There were times when there was only one type of amateur radio licence. One had to pass a technical exam and a Morse code test, because telegraphy was the standard operation mode. Later on, a separate licence became available without the Morse test and only gave access to VHF and up. My first exam was without Morse and I got the VHF and up licence. At the time, I started training Morse and passed the test in 1977 to get the full licence.
During the 70’s, CB was illegal, but very popular. Our government could not contain the “problem” and started looking for options. It led to the decision to introduce an entry class licence, with 6 FM channels on the 144 MHz band. Only type approved transceivers, limited to these 6 channels, were allowed. No home made equipment. Prefix was PD. Exams were a giveaway. The government simply wanted to get rid of the CB stations and the amateur community took the toll.
The D class licence became immensely popular. Partly because many CB’ers were afraid of getting a fine, but I guess that the extended range compared to CB was also attractive, as well as a better imago.
The licence was temporary and valid for two years. The licensees were expected to “upgrade” to a regular licence, but that assumption was a huge fail. Many did not manage to pass the exams, as predicted. The government decided to extend the two year period with an extra year, but even a child knew that it was not going to work. Finally, the expiry was abandoned and the licences became perpetual.
Governments often introduce regulation but get trapped, because once it exists, it is very difficult to get rid of it.
At the time, the number of licensees grew like never before and many D class licensees became member of a ham radio society, also for the QSL service. Not wanting to lose members, the societies were putting pressure on the government to broaden the allowed spectrum and lifting the requirement of the type approved equipment. This process has been going on for years and today, D class (now N class) licensees have access to parts of the HF bands as well.
For many years, I have been advocating quality instead of quantity. Lowering standards is detrimental for quality and will not do any good on the long run. The societies do not seem to (want to?) understand this. They see members leaving and are anxiously trying to stop the erosion. Lowering requirements is one of their “weapons”. But those will backfire.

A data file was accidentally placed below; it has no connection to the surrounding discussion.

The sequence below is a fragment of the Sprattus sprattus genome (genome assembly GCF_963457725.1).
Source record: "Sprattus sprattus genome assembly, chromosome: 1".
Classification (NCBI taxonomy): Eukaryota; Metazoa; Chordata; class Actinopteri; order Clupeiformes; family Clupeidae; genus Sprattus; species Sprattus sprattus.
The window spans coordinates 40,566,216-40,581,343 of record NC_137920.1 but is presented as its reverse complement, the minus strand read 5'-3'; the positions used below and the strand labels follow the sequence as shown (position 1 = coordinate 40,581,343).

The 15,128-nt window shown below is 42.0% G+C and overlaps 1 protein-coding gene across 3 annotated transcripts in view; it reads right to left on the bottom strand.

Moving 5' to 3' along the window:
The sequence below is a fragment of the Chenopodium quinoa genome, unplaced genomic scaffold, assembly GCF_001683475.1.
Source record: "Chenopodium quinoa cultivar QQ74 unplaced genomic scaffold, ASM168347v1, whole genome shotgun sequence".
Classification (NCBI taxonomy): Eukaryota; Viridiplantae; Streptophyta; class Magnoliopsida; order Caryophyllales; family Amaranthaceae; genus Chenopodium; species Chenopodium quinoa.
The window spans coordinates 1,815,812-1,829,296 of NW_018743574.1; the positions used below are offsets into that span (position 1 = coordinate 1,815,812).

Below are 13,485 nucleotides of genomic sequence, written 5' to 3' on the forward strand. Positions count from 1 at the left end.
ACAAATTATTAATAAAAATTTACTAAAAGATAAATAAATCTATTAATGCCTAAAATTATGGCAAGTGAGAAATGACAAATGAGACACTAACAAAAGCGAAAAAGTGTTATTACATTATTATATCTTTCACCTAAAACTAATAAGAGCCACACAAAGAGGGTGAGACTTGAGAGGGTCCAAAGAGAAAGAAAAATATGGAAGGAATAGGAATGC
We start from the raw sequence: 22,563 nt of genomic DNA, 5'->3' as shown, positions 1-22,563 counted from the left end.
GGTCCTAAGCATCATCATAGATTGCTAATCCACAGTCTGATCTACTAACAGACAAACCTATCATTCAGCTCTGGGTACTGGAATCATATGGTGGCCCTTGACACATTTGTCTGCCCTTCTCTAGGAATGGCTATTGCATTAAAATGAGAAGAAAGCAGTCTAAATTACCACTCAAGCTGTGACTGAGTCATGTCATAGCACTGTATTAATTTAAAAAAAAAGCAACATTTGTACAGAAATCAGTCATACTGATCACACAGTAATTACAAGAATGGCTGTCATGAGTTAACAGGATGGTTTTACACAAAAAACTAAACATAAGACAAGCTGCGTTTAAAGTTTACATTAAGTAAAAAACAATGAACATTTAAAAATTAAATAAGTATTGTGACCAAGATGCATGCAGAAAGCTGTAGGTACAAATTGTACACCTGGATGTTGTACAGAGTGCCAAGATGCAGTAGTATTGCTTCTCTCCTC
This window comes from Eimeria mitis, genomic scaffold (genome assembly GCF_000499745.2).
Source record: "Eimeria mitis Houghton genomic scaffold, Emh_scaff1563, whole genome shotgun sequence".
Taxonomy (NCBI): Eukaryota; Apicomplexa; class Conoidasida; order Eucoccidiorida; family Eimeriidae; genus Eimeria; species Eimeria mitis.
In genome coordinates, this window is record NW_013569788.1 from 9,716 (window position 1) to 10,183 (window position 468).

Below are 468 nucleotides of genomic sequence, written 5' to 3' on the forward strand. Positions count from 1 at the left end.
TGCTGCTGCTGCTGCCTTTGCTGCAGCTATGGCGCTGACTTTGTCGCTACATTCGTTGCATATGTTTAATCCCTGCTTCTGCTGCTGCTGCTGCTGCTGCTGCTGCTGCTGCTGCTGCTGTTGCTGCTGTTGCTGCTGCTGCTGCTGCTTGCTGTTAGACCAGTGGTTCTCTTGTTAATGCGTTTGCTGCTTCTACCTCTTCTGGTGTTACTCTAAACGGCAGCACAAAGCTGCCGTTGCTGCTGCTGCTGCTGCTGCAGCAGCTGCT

Some time ago, our administration rejected the idea of an entry level licence. I can only applaud this view. The minutes of a meeting between the administration and the societies also stated that our government sees ever rising pressure from spectrum users, especially mobile operators. An official gave a presentation and pointed out that we have to demonstrate our value for our society. They are willing to discuss the subject on a broad basis and I can only say that we should be glad with the good level of understanding between our government and the amateur community.
BUT: this credit is lost quickly. The minutes reveal loud and clear what the government wants to see and we should work very hard to improve our societal value or at least keep it.
In Belgium, a new licence class was introduced, between the full licence and the current entry level. The entry level became ‘lighter’ than before.
When looking at the other classes, it becomes clear that power limits for class A holders are extended to 1.5 kW without a special permit and class B licences will effectively be as good as full licences, because just a few bands (60 m and 4 m) are excluded. Microwave bands are not permitted for class B, but I doubt if any of them will care, because the microwave bands are practically dead (mainly as a result of abandoning the CW requirement). Class B is said to be equivalent to the CEPT novice licence. In other words: novices will be the new standard, because only a few will want to upgrade to full.
The Belgian situation illustrates the aforementioned trap. Once the entry level was introduced, the problem was luring and now it becomes clear that lowering standards is the result of adding an entry level licence class.
Looking at the outcome of the conference, the mounting pressure is evident. The demand for frequency bands has never been as high as it currently is. I expect this to intensify and WRC-19 is a sort of turning point in my opinion.
The very difficult process with regard to the 6 metre band proposal illustrates that it was not at all easy and it could have backfired. We have been lucky that our administration took the lead and granted the 6 metre band in 1988. Other European countries followed suit and one can say that the WRC-19 will not change much for many hams, even with a primary allocation.
The large number of footnotes illustrates that many administrations keep the door open to other uses. Because of the wavelength, 6 metres is very impractical for mobile phones and it is unlikely that the band will be of any importance for that application. This summer, I heard a digital signal that looked like OFDM and that may have been a broadcast signal. Broadcast (like) applications are a serious threat to the 6 metre band.
Time will tell how things develop. It was good to read that no new proposals were initiated. It is indeed better to avoid discussions about amateur bands and focus on defending the current status quo.